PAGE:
ACTING GOVERNMENT OF CRPH: The administration needs enforcement body


Quite a lot has happened since the military coup of February 1, headed by General Min Aung Hlaing Commander-in-Chief of the military or Tatmadaw.

Almost immediately after the coup on February 3, staff at 70 hospitals and medical departments across Myanmar stop work to protest against the coup, spearheading the civil disobedience movement (CDM) which now involved education, banking sector and almost all government institutions, propelling one of the most effective anti-military-dictatorship of the country.

CRPH – Committee representing pyidaungsu hluttaw

By February 4,  a group of protesters waved banners and chanted anti-coup slogans in Mandalay in the first such street protest against the army takeover, which by February 7 have become countrywide covering many middle to large cities across the nation.

On February 9, a woman was shot in the head in Naypyitaw where massive rallies were held. She died ten days later because of the wound. Again on February 21, two men were killed in Mandalay as security forces fired to disperse protests.

On February 28, which was a countrywide general strike, at least 25 were killed across the country and hundreds wounded as security forces used live ammunition and deployed snipers, either to take out what they considered to be the leaders or simply to frighten, cow the mass into submission and abandon the rallies.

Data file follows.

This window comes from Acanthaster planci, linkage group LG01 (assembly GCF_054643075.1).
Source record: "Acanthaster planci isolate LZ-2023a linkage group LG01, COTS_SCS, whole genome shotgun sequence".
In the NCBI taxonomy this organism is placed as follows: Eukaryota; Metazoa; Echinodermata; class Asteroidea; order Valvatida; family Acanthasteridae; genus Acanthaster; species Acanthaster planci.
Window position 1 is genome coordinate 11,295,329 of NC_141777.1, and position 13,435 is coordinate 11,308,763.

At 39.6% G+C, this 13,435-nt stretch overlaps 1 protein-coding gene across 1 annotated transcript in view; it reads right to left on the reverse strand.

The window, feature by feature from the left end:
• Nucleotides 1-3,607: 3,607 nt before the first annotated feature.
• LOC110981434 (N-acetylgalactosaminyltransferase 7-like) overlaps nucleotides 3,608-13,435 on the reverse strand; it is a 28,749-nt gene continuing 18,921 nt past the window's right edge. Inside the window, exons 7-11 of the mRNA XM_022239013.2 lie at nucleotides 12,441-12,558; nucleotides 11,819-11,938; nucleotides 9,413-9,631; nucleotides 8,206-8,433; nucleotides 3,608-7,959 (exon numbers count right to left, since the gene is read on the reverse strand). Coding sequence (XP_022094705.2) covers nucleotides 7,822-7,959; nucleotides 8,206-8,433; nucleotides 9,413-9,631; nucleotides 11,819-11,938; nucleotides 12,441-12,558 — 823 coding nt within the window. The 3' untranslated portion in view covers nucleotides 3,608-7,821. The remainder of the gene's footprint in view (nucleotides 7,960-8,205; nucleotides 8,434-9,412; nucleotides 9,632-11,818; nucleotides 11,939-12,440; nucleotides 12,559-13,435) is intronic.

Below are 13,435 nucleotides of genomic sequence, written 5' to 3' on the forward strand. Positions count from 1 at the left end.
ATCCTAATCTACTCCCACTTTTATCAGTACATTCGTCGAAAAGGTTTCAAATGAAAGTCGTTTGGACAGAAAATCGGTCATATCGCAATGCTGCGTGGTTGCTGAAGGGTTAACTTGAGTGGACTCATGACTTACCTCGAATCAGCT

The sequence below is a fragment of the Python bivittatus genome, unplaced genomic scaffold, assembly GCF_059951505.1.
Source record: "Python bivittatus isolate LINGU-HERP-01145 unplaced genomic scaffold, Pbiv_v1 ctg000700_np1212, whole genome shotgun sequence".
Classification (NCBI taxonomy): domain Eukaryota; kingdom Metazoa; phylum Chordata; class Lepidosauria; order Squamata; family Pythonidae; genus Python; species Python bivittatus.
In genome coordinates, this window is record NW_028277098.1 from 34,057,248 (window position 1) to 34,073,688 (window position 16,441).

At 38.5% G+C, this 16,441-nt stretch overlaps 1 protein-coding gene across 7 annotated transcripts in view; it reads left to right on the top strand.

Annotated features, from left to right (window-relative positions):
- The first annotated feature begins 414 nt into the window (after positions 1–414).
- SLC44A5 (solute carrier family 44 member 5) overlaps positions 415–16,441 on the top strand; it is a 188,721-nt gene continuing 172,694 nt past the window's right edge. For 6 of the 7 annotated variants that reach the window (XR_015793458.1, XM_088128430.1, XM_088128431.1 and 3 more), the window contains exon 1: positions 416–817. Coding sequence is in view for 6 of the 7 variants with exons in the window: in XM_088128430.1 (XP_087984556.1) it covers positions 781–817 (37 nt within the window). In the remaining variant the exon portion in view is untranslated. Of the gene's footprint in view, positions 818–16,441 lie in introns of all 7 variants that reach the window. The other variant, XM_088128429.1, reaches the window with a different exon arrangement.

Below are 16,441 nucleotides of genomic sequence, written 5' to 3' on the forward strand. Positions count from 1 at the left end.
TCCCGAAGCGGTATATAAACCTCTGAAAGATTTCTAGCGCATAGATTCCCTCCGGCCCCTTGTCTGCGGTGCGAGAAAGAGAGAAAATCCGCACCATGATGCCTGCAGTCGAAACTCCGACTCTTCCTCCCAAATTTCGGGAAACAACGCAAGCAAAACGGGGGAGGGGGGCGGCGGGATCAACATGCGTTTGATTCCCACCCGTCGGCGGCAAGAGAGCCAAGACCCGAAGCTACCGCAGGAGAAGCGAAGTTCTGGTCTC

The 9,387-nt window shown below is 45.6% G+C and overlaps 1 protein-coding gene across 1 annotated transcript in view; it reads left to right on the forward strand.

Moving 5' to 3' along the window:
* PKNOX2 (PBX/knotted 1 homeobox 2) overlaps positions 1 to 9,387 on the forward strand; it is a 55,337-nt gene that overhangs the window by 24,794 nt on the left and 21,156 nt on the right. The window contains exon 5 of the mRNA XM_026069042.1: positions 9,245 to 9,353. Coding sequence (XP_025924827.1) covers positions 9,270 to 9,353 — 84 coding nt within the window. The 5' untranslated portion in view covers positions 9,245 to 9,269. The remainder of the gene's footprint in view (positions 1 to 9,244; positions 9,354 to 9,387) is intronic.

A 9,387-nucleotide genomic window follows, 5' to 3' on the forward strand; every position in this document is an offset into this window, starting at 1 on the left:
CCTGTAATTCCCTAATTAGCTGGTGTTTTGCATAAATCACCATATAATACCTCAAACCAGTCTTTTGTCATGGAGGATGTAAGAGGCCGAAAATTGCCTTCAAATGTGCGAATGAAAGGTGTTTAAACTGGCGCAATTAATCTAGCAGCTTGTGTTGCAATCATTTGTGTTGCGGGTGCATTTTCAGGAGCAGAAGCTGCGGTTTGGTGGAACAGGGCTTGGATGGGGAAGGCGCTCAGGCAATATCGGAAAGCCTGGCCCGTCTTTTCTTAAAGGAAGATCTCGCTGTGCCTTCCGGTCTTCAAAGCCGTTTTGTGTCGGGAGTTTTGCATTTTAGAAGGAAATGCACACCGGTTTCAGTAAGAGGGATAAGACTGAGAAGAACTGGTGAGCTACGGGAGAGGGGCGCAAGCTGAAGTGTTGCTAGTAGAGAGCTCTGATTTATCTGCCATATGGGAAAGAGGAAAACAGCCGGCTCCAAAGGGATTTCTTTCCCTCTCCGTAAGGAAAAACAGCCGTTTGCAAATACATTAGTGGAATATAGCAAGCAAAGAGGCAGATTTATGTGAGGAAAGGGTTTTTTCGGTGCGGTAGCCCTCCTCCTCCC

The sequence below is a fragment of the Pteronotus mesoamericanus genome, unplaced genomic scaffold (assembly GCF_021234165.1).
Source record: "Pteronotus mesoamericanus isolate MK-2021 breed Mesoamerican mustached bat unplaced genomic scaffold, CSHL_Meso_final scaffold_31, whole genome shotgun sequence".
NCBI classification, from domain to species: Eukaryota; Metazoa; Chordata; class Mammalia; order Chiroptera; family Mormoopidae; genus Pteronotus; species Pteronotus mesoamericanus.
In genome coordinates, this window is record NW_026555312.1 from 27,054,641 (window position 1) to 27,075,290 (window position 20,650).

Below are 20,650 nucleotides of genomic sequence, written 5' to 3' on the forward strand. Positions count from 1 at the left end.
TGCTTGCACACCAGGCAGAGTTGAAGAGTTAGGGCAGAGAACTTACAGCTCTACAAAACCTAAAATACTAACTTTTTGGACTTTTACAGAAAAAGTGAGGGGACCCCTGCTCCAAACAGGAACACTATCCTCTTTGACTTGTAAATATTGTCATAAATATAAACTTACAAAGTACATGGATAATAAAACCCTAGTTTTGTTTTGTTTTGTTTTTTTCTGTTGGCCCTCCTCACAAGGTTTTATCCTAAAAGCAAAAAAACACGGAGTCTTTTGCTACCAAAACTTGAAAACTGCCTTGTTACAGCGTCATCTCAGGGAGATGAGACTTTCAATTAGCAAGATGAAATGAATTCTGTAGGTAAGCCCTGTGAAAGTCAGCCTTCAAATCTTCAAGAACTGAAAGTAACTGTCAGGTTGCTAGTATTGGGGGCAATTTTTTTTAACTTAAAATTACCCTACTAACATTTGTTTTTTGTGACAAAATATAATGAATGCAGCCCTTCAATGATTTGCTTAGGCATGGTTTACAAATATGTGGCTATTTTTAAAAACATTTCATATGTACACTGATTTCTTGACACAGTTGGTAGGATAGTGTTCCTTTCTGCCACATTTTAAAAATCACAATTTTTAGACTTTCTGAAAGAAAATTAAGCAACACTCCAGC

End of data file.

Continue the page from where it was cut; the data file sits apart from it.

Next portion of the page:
“As of March 2, a total of (1294) people have been arrested, charged or sentenced in relation to the military coup on February 1. Of them, (4) were convicted; (2) to two years imprisonment, (1) to three months and (1) to seven days. (61) have been charged with a warrant and are evading arrest, (306) were released. A total of (988) are still under detention or have outstanding charges/evading arrest, including the (4) sentenced. Up until now, approximately (30) people have been killed due to the violent and arbitrary crackdowns,” according to the Assistance Association for Political Prisoners (AAPP).

On March 1, Committee Representing Pyidaungsu Hluttaw (CRPH) Announcement No (10/2021) declared the coup junta’s State Administration Council (SAC) a “Terrorist Group”.

CRPH – Committee representing pyidaungsu hluttaw

“Due to the atrocities and acts of terrorism of the military, the streets and communities across Myanmar have become battlefields. There have been many civilian fatalities and the life, liberty and security of the people are under constant threats due to the acts of terrorism committed by the illegitimate military council,” writes the announcement.

The following day, on March 2, its Announcement No (11/2021) appointed four Acting Union Ministers from National League for Democracy (NLD) elected MPs of November 8, 2020, general elections, to Ministries of Foreign Affairs; Presidential Office; Union Government Office; Planning Finance and Industry; Investment and Foreign Economic Relations; Commerce; Labour, Immigration and Population; Education; Health and Sports.

“In order to assume the duties of the Government of the Republic of the Union of Myanmar effectively, the appropriate persons shall be appointed if and when necessary,” writes the March 2 announcement.